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Top 5 Things to Watch in Markets in the Week Ahead

·4 min read

By Noreen Burke

Investing.com -- With the Federal Reserve firmly committed to raising interest rates to tame inflation, even at the cost of a decline in economic growth, investors will be focusing on Friday’s August jobs report for an indication of strength in the labor market. U.S. equity market investors will continue to reposition after Friday’s steep selloff, which erased all of August’s modest gains. The Eurozone is to publish what will be closely watched inflation data, as European Central Bank officials make the case for a big rate hike next month. Meanwhile, Chinese PMI data is expected to point to ongoing weakness in the world’s number two economy. Here’s what you need to know to start your week.

Nonfarm payrolls

The final employment report before the Fed’s September 20-21 meeting will be keenly anticipated by market watchers trying to figure out whether the central bank can pull off an economic slowdown without triggering a recession as it battles to tame inflation.

The risk of a recession has increased as the Fed aggressively hikes rates, weighing on consumer demand and the housing market. The U.S. central bank has hiked its policy rate 225 basis points since March.

While some areas of the economy are cooling the labor market has so far remained robust. In July, the economy added 528,000 jobs, the biggest increase since February.

Economists are expecting the economy to have added 285,000 jobs in August. The unemployment rate is expected to hold steady at a five-decade low of 3.5% while average hourly earnings are forecast to increase solidly.

Other data

Ahead of Friday’s jobs data the U.S. is set to release a report on JOLTs Job Openings for July on Tuesday, with economists expecting job openings to remain high, pointing towards still solid demand in the labor market.

The newly revamped ADP nonfarm payrolls report, which covers private sector hiring, is due out on Wednesday and will include new data on both employment and wage growth. This will be followed on Thursday by the weekly figures on initial jobless claims.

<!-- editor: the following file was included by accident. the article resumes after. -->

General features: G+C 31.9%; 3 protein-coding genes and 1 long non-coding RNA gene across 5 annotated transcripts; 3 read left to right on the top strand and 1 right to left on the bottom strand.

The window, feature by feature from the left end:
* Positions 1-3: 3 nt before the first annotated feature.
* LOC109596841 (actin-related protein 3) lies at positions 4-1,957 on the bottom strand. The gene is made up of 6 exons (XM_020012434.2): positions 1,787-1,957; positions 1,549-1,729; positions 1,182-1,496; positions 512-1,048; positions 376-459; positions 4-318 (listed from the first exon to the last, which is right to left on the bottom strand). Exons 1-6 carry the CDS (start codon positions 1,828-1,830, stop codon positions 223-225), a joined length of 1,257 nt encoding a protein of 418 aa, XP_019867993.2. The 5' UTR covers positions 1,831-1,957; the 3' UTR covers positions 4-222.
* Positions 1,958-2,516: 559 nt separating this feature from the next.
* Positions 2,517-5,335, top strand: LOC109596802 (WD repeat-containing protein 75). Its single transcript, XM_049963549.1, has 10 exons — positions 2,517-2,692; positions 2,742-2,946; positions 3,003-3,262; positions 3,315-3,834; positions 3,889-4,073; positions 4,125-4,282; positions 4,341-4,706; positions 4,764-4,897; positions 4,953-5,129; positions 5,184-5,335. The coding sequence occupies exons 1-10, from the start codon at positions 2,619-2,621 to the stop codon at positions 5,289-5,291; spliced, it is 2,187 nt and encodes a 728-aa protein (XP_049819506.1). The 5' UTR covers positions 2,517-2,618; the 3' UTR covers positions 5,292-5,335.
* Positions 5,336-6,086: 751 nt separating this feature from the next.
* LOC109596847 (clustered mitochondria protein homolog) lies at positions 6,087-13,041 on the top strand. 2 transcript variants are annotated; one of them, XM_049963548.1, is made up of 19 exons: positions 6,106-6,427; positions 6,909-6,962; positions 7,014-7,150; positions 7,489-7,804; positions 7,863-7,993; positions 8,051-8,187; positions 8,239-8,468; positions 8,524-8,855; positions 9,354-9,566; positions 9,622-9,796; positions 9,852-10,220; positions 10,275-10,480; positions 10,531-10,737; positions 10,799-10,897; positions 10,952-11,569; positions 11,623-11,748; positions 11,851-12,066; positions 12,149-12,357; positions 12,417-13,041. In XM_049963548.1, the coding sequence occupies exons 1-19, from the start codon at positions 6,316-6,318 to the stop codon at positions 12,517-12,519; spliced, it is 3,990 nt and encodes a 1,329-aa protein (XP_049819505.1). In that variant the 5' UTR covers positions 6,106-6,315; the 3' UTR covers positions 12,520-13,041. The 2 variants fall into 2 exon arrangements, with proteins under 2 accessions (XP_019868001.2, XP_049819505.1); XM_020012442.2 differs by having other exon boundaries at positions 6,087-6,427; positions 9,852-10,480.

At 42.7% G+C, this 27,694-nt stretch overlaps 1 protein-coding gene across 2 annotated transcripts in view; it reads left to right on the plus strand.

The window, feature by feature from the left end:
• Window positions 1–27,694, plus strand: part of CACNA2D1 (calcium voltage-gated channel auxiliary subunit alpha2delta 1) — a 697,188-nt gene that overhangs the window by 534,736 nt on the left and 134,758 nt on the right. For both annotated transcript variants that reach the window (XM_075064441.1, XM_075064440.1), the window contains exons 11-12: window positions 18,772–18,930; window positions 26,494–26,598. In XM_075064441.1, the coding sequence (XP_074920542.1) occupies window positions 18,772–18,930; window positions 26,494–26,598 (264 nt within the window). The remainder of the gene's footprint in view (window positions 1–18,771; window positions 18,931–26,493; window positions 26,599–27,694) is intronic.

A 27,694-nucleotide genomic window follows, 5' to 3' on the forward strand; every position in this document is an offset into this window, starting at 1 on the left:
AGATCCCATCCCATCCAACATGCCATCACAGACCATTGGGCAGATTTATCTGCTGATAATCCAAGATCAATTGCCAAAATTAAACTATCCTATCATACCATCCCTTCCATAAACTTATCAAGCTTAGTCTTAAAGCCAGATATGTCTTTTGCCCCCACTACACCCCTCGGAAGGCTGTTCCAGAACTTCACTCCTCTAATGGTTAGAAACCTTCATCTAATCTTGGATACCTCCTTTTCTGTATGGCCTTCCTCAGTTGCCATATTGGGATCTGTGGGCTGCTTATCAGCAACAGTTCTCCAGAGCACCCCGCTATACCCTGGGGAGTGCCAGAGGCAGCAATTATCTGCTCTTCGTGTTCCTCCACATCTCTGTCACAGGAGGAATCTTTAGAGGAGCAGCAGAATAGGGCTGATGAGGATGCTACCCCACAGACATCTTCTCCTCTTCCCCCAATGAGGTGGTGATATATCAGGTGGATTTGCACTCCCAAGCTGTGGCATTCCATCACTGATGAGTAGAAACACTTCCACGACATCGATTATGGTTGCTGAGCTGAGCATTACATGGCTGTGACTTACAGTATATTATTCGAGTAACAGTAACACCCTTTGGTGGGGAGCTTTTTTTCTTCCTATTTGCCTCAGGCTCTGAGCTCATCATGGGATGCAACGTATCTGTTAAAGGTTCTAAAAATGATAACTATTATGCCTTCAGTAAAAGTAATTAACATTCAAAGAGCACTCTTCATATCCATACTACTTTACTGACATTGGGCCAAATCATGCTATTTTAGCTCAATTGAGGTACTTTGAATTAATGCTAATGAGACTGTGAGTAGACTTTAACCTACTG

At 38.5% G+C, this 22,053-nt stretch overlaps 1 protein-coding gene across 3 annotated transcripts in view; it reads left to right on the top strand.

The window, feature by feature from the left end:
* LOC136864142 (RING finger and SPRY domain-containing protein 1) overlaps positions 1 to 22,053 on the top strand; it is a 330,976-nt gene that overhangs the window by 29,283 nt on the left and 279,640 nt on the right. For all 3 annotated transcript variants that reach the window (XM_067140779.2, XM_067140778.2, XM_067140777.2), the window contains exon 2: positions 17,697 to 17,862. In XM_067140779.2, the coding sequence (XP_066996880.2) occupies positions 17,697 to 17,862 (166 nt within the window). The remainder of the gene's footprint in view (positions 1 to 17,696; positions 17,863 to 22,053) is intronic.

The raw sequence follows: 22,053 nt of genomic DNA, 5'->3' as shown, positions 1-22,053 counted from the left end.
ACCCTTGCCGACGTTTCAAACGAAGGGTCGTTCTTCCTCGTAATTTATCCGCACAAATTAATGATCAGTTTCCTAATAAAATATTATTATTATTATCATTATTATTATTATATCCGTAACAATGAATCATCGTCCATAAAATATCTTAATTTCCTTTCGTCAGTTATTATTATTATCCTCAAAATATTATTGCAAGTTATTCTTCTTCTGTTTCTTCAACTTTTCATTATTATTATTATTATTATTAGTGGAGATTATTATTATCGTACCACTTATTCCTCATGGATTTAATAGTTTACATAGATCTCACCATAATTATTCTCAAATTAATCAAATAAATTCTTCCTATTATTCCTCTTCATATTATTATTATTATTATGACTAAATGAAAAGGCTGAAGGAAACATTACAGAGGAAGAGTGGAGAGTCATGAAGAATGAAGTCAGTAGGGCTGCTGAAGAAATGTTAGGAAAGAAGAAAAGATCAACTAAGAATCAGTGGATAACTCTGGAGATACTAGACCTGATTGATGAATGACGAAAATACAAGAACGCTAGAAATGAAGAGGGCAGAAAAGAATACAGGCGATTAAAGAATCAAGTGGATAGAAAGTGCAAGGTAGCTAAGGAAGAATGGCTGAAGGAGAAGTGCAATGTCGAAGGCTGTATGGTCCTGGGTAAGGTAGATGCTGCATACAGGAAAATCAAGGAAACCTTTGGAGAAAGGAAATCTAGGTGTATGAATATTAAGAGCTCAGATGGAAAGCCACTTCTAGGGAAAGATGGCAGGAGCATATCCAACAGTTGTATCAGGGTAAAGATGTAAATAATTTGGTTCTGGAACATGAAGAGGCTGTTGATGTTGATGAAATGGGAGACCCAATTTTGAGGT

The economic calendar also features the Institute for Supply Management’s manufacturing index for August as well as an update on consumer confidence from the Conference Board.

Stock market volatility

Wall Street ended Friday with all three benchmarks down more than 3% as investors absorbed Fed Chair Jerome Powell’s Jackson Hole speech.

The S&P 500 was in a bear market after plunging in the first half of the year as investors priced in aggressive Fed rate hikes, but the index has rebounded since June, recouping half its losses for the year.

The rebound has been fueled by a combination of strong corporate earnings and optimism that inflation may have peaked, which would allow the Fed to slow rate hikes.

But with hopes of a dovish pivot from the Fed now on ice, markets could be in for a bumpy ride going into September.

Eurozone CPI

The Eurozone is to release CPI figures for August on Wednesday with annual inflation expected to accelerate to 9.0% from 8.9% in July, well above the ECB’s 2% target.

The data will likely add to pressure on the ECB to hike rates aggressively at its upcoming September meeting even amid the mounting risk of a recession.

The ECB hiked rates by 0.5% in July and a similar or larger increase is expected next month, partially because of soaring inflation and partially because the Fed is also delivering large hikes.

Speaking in Jackson Hole on Saturday ECB board member Isabel Schnabel, French Central Bank chief François Villeroy de Galhau and Latvian central bank Governor Mārtiņš Kazāks all argued for forceful or significant policy action to address uncomfortably high inflation.

China PMIs

China is to publish official PMI data for August on Wednesday after an unexpected contraction in business activity in July triggered by lockdowns under China's draconian zero-COVID policies.

The Caixin private sector PMI is due to be released the following day and is also at risk of slipping into contraction territory.

This is not the only challenge facing the Chinese economy - the ongoing property crisis in China has already hit consumer and business confidence while a record heatwave is expected to hit the agricultural sector.

China’s central bank has cut lending rates in recent weeks to help shore up growth and the government last week announced measures to strengthen the labor market.

--Reuters contributed to this report

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